This is what works for me: For anything shorter than a quarter note I avoid using the same finger (or thumb ) twice in succession.  I play the fifth string with the thumb and nothing else. I do not use the (right) middle finger on the fourth string. It is unusual for me to bring the middle finger to the third string. Thumb and index are my choices for strings 4 and 3. On string 2 anything goes but "it all depends".  I use the middle finger and index on the first string more than I use the thumb. Some phrases are can sound good on the first string Morley -style, alternating thumb and index. For staccato sharp clear playing alternating fingering on the same string works well. For a flowing harp-like effect I find it more effective to get each note on a different string, with each string assigned its own finger.  

Also a fiddler for many years but doing self taught banjo since last year since covid shut down all the jam sessions. I really like banjo music and its a natural with fiddle. At the start I was learning familiar fiddle tunes and also Irish tunes from the O'Neill's collection and also trying some of the tunes as annotated and arranged by Steve Harrison. They are really well done and appreciated.

Thing is , I play three finger style more or less but have a bad habit of using the same finger successively. Tried slowing down and reworking my technique to avoid this and was checking the blogs to see if this was the right approach. Your post sounds right and I will persevere with what you say. Yeah sometimes the middle finger goes to the third string , all depends on the phrasing and yes, the triplets and repeated notes sound crisper.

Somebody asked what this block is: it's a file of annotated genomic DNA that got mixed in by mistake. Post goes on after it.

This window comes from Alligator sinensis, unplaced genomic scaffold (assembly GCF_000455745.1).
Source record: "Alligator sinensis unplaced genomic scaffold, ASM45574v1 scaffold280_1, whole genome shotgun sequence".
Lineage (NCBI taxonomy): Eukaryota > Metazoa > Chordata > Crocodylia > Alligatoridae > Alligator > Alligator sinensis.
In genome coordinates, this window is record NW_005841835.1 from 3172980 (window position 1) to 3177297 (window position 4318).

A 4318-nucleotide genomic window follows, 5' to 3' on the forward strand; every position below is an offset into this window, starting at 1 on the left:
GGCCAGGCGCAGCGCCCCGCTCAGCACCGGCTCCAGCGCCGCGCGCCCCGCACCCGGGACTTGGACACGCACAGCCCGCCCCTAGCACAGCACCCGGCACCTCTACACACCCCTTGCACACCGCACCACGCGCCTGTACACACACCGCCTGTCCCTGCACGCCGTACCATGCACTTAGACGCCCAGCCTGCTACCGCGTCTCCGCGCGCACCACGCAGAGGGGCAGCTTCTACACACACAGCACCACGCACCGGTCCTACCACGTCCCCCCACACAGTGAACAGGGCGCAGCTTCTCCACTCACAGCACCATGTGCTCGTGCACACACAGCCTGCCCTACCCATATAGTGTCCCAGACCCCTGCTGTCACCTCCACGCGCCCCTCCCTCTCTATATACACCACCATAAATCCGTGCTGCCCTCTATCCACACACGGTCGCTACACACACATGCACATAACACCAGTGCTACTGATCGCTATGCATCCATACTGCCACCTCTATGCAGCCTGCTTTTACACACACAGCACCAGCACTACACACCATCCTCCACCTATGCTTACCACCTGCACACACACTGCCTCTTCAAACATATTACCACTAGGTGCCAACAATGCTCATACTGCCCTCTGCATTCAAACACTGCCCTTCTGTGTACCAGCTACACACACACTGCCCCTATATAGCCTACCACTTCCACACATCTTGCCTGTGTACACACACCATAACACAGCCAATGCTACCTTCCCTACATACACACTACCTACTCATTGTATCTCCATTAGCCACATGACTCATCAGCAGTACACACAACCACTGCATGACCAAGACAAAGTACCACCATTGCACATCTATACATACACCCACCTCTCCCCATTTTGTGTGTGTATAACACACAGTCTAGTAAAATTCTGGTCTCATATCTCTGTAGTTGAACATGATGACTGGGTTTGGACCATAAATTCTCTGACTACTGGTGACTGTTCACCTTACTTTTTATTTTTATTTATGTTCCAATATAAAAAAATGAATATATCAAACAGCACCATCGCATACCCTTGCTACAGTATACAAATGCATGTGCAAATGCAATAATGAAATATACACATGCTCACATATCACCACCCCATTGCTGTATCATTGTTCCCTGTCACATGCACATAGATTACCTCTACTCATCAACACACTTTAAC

The *other* "thing" is: using the same finger successively may be inefficient, ineffective, inappropriate, and inept but it is not insubordinate. In other words, it is not to be avoided because it is "wrong" or because it breaks somebody's  rule. It is simply a case of the limitations of the anatomy of the hand. If one plays at half speed it does not matter at all.  But to get speed with clarity and good timing, changing fingers works better than a second stroke with the same finger.  it's not much different from why walking (alternating legs/feet) is a more effective means of motion than hopping on one foot.

However, *dragging* a finger from a string to an adjacent lower string in one stroke is an old and effective technique. It is a variety of slur. Its counterpart is dropping the thumb from the bass string to the third string in one stroke. Example: Playing a 4 note ascending G major arpeggio (GBDg) on open strings is usually played + . : +  (TIMT).  But suppose we want to include D on the bass string and play DGBDg.  A good old technique for that is to play the low D with the thumb and then let it fall (in the same stroke) to the G (3rd) string and then continue as before,  One way to reverse this (high to low arpeggio of gDGBD) is to play the 5th string with the thumb, then the first string with the middle, then the second string with the index, then drag the index to the third string as a continuation of the stroke on the B string and end with the thumb on the bass string. The way I look at it, this is still alternating fingers.  

I’m a broken record on this but... pick a course of study and work through it.  We all love to just jump in and the correct things later but this is a big mistake.  I know because I largely ignored alternate fingering at first and had to go back.  I wish I did it correctly the first time.

I like “Mel Bay’s Banjo Method” by Frank Bradbury.  Start at the very beginning and don’t skip anything.  Focus on following his RH fingerings.  You may supplement this with any other C notation tutor for added exercises but stick with Bradbury for the full course.  You will only have to do it once.

I love Grimshaw but I think his book would work best with a teacher as it moves too fast.  I also like his “How to Excel” but would recommend focusing on some level appropriate repertoire before spending time on his etudes.